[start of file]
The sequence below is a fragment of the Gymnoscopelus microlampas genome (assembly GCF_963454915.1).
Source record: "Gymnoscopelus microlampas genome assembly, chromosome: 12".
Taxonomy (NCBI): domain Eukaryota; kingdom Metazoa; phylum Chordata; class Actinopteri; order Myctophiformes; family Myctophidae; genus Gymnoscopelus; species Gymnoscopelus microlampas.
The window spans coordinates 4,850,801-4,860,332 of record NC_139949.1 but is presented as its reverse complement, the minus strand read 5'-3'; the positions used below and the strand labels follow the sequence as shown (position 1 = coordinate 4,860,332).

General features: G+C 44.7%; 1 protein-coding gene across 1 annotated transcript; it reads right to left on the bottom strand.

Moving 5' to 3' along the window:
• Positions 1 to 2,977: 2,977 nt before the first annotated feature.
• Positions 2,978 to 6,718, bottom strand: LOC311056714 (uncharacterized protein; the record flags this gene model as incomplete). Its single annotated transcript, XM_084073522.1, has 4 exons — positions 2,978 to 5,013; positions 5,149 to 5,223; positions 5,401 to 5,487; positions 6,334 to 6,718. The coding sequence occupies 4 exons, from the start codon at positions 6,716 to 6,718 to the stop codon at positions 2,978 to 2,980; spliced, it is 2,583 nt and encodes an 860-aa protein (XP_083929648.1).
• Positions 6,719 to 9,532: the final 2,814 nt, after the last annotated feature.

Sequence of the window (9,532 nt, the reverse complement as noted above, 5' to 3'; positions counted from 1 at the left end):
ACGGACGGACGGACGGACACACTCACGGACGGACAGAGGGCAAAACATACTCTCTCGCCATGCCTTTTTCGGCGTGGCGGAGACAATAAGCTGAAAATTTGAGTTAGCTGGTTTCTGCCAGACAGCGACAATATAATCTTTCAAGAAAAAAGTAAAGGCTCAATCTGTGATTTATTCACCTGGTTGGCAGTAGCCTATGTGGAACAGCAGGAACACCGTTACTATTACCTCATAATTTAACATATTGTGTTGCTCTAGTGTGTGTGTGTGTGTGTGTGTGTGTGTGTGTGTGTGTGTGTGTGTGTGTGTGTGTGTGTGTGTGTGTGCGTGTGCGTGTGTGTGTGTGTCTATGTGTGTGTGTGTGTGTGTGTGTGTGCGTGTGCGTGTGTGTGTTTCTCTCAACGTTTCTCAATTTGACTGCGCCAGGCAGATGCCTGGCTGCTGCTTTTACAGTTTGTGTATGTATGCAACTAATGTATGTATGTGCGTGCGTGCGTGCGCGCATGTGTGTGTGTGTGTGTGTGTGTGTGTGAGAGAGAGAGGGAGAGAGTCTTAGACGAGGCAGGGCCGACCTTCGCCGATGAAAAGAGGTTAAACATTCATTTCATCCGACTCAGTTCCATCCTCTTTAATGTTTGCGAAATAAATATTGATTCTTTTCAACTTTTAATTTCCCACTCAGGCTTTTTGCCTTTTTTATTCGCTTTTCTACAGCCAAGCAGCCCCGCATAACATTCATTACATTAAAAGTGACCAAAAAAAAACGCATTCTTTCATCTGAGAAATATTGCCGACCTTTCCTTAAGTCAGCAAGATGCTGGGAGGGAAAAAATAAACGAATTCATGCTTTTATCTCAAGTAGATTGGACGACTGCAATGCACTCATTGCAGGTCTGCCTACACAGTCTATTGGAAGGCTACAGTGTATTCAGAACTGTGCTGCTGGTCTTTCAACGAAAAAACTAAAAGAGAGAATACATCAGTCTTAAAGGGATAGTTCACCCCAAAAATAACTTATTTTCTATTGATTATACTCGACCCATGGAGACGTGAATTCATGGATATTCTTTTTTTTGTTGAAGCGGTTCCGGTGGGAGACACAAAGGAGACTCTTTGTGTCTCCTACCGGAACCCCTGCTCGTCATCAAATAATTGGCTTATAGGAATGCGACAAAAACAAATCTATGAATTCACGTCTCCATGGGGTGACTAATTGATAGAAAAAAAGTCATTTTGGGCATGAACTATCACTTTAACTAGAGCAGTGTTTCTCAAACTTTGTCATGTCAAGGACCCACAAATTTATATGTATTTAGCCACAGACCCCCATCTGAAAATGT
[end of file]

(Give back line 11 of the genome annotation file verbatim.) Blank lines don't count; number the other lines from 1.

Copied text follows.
ACGGACGGACGGACGGACACACTCACGGACGGACAGAGGGCAAAACATACTCTCTCGCCATGCCTTTTTCGGCGTGGCGGAGACAATAAGCTGAAAATTTGAGTTAGCTGGTTTCTGCCAGACAGCGACAATATAATCTTTCAAGAAAAAAGTAAAGGCTCAATCTGTGATTTATTCACCTGGTTGGCAGTAGCCTATGTGGAACAGCAGGAACACCGTTACTATTACCTCATAATTTAACATATTGTGTTGCTCTAGTGTGTGTGTGTGTGTGTGTGTGTGTGTGTGTGTGTGTGTGTGTGTGTGTGTGTGTGTGTGTGTGTGTGCGTGTGCGTGTGTGTGTGTGTCTATGTGTGTGTGTGTGTGTGTGTGTGTGCGTGTGCGTGTGTGTGTTTCTCTCAACGTTTCTCAATTTGACTGCGCCAGGCAGATGCCTGGCTGCTGCTTTTACAGTTTGTGTATGTATGCAACTAATGTATGTATGTGCGTGCGTGCGTGCGCGCATGTGTGTGTGTGTGTGTGTGTGTGTGTGAGAGAGAGAGGGAGAGAGTCTTAGACGAGGCAGGGCCGACCTTCGCCGATGAAAAGAGGTTAAACATTCATTTCATCCGACTCAGTTCCATCCTCTTTAATGTTTGCGAAATAAATATTGATTCTTTTCAACTTTTAATTTCCCACTCAGGCTTTTTGCCTTTTTTATTCGCTTTTCTACAGCCAAGCAGCCCCGCATAACATTCATTACATTAAAAGTGACCAAAAAAAAACGCATTCTTTCATCTGAGAAATATTGCCGACCTTTCCTTAAGTCAGCAAGATGCTGGGAGGGAAAAAATAAACGAATTCATGCTTTTATCTCAAGTAGATTGGACGACTGCAATGCACTCATTGCAGGTCTGCCTACACAGTCTATTGGAAGGCTACAGTGTATTCAGAACTGTGCTGCTGGTCTTTCAACGAAAAAACTAAAAGAGAGAATACATCAGTCTTAAAGGGATAGTTCACCCCAAAAATAACTTATTTTCTATTGATTATACTCGACCCATGGAGACGTGAATTCATGGATATTCTTTTTTTTGTTGAAGCGGTTCCGGTGGGAGACACAAAGGAGACTCTTTGTGTCTCCTACCGGAACCCCTGCTCGTCATCAAATAATTGGCTTATAGGAATGCGACAAAAACAAATCTATGAATTCACGTCTCCATGGGGTGACTAATTGATAGAAAAAAAGTCATTTTGGGCATGAACTATCACTTTAACTAGAGCAGTGTTTCTCAAACTTTGTCATGTCAAGGACCCACAAATTTATATGTATTTAGCCACAGACCCCCATCTGAAAATGT